Jain Drug and Alcohol Rehab
As is the case with members of all religions, some practitioners of Jainism struggle with addiction. Luckily, there are Jain drug and alcohol rehab options available.
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Jain Beliefs on Drug and Alcohol Rehab
Many adherents of Jainism struggle with addiction, often in secrecy. Due to the fact that drug and alcohol addiction and abuse are often considered highly taboo among many Jain families, there is often great personal shame associated with seeking help. However, addiction is a disease, and treatment is by far the most successful way to overcome it and resume a life of faith. Luckily, there are a number of Jain drug and alcohol rehab programs, and many other programs that serve the Jain community.
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With just 30 days at a rehab center, you can get clean and sober, start therapy, join a support group, and learn ways to manage your cravings.
Fundamentals of Jainism
Jainism, also known as Jain Dharma or the Jain faith, is a religion that was founded in India in the 6th century by Mahavira. The religion adheres to principles of ahimsa, or non-violence in speech, actions, thoughts, and behaviors between mankind and animals. The religion is one of a spiritual nature, prioritizing purification and virtues similar to Buddhism and Hinduism.
Jainism is a non-violent religion. Its religion is depicted by a hand with a wheel inside an open palm, representing ahimsa, the core belief of non-violence in the Jain philosophy. On top of the open palm and wheel is a swastika, differing from the symbol in the Western world, “which for Jains represents the four types of birth that an embodied soul might attain until liberation: heavenly, human, animal, or hellish.” The holy book for the Jain faith is a compilation of texts called the Agam texts or Agam Sutras. Overall themes of self-discipline and strict respect for all living things are motivating factors, along with purification and virtue.
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The Jain faith follows a set of principles which encourage self-control and virtuous living. Furthermore, members of the Jainism faith do not believe in a creator, such as God, but seek to attain nirvana through non-violence. Jainism has 4 main principles each member must follow. The principles include:
Man has a dualistic personality.
These 2 parts of their personality include the spiritual side and the material side. The Jain belief affirms each soul is attached to “subtle particles of matter known as Karma from the very beginning. As gold is found in the alloy from mines, mundane souls are discovered along with the Karma bondage from time.
Mankind is imperfect.
The imperfect soul of each individual is because of karma in the soul of man. The soul of each human can achieve perfection. In its eternal state, the soul is blessed with four main traits: “infinite perception/faith, infinite knowledge, infinite power, and infinite bliss.”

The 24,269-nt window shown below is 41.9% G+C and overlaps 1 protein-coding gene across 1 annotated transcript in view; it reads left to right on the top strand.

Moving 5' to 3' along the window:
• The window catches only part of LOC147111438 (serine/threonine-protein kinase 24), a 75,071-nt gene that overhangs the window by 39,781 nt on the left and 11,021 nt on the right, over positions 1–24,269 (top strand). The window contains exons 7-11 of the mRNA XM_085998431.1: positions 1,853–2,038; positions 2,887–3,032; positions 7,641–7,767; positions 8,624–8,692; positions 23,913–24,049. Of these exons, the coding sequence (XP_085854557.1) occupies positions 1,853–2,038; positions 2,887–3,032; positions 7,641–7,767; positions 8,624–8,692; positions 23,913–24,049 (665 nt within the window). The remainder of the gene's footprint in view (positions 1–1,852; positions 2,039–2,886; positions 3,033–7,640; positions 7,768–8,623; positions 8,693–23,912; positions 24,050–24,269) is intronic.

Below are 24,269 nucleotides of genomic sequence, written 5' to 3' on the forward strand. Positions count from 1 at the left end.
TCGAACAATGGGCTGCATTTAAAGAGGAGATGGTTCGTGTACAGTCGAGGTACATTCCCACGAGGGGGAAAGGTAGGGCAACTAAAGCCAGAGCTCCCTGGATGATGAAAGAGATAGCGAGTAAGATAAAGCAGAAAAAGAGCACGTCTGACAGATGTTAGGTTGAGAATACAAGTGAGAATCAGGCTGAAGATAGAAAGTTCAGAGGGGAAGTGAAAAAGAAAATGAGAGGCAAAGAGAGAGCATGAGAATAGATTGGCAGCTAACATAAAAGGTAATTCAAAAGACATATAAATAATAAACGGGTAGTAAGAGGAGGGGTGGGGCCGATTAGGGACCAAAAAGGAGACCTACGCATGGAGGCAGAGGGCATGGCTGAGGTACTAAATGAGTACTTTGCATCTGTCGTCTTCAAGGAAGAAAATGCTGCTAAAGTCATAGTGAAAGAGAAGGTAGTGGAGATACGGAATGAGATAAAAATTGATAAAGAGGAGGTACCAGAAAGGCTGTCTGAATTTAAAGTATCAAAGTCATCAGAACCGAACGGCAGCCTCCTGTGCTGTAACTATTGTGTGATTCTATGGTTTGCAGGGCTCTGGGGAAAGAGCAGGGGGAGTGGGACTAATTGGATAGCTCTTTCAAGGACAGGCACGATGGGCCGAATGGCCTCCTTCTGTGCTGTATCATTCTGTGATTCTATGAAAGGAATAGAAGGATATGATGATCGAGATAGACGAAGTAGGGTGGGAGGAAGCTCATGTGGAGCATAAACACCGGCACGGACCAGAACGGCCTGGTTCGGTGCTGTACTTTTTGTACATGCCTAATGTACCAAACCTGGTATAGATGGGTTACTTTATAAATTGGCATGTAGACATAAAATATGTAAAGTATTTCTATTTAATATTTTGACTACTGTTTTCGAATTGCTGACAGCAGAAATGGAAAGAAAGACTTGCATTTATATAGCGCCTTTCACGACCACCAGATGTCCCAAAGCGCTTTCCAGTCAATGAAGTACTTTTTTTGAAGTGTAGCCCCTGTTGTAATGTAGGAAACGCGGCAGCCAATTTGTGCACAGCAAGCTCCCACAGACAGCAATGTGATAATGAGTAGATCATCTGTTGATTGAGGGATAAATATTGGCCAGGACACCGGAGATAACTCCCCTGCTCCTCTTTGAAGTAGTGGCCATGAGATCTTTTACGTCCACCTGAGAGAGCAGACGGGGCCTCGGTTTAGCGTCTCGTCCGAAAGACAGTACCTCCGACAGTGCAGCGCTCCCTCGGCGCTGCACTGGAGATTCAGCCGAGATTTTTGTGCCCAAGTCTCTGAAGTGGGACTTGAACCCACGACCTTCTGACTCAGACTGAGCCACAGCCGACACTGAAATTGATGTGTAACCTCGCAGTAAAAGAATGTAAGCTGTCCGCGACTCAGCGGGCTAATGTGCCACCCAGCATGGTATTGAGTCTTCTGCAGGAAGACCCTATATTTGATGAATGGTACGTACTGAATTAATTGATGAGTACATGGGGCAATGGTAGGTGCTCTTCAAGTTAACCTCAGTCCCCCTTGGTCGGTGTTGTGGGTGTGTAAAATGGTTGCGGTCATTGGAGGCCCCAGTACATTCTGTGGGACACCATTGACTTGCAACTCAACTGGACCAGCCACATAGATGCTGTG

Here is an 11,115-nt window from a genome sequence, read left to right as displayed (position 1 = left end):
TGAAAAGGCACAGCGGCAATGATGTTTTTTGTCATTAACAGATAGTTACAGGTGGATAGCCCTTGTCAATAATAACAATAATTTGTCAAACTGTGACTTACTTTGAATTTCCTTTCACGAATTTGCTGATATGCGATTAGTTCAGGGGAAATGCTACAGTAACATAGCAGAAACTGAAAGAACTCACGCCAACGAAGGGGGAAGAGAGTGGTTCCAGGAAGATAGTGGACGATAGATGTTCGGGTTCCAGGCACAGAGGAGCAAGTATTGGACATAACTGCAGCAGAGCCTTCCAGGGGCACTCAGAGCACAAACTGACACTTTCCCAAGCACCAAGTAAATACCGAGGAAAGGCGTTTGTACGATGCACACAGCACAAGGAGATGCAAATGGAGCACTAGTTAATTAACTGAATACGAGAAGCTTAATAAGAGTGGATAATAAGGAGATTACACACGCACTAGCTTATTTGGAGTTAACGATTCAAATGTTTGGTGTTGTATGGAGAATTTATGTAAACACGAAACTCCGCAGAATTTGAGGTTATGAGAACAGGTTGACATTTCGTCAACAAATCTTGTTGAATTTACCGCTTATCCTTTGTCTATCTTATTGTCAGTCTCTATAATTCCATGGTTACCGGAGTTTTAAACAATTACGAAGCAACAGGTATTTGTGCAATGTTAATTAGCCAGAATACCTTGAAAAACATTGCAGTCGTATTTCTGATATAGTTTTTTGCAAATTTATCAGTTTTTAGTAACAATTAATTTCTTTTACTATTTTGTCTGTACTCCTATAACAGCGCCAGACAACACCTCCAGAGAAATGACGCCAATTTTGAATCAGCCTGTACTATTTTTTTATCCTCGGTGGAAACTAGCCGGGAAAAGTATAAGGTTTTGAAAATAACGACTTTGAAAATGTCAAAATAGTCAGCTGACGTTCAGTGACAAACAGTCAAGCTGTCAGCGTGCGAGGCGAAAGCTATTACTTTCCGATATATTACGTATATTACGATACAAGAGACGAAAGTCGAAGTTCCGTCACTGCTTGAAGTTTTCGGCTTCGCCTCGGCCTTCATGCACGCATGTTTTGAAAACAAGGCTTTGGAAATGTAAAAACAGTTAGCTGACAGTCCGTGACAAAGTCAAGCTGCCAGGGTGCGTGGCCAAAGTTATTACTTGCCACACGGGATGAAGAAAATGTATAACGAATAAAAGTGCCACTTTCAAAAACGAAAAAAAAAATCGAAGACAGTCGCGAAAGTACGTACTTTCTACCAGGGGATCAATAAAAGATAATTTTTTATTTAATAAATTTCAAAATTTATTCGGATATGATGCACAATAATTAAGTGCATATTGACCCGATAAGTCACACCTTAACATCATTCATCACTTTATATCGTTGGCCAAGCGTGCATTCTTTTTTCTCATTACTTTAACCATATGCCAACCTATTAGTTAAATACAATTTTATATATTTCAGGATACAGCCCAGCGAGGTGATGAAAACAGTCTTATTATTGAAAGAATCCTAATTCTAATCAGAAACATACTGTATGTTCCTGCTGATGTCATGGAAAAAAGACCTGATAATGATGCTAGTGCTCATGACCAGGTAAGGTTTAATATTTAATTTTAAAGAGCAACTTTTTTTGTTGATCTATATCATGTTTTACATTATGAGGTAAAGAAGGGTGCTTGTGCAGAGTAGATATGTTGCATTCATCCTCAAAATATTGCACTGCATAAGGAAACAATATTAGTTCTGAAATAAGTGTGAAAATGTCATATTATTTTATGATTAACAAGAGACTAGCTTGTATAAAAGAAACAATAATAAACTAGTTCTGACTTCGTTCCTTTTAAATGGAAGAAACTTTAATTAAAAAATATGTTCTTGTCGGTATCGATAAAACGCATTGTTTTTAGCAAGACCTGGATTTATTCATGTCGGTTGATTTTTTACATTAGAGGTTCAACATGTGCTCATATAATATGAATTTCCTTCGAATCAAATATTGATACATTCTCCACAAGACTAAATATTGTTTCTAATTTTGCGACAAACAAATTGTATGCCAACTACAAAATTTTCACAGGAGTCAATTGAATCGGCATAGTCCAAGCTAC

Man’s spiritual nature has to control his material nature.
Once the soul does this can it achieve perfection, happiness and freedom.
Each individual is responsible for all that is good or bad in his or her life.
Each action has a consequence which cannot be escaped; thus, man cannot absolve him or herself of their karma.
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Jainism and the Seven Addictions
Jainism emphasizes actions that enhance one’s karma and quality of life. Indulgences in bad habits, compulsions and attachments are considered addictions in Jain traditions. Addictions in the Jain faith include:
- Drinking (including wine, hemp, and other substances)
- Enjoying prostitutes
- Indulging in other women
Since substances like alcohol and drugs put the individual’s nervous system at risk of dependence, they are frowned upon. Addictive substances inhibit the individual’s ability to control one’s spiritual self in order to achieve mastery of one’s behavior and karma. In Jainism’s focus on non-violence, practitioners can go as far as avoiding processed foods and drugs as it may be unclean.
Such practices of abstaining from addictive practices emphasize material and spiritual self-discipline and growth. Lastly, Jainism’s principles of non-attachment and chaste living can discourage substances that can harm the body from being used. Utilizing substances goes against religious views of chaste living in the ascetic religion, creating dependences, and interfering with spiritual devotion.
Jain Drug and Alcohol Rehab
Jainism emphasizes actions that enhances one’s karma and quality of life. Indulgences in chemicals can create a stigma in the Jain community, often creating shame in those seeking treatment. Thankfully, there are several treatment options offering faith-based support to people of Eastern faiths. Such faith-focused treatment methods may have 12-Step programs available tailored to those of a spiritual background.
Additional benefits could be interaction with supportive people who do not judge individuals suffering substance abuse disorders. Additionally, the individual has access to medications used to treat substance abuse withdrawals, nutrition plans, and counseling.
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The first step in achieving change is taking action. If you or a loved one fights a substance abuse disorder contact a dedicated treatment provider to discover your options for transformation.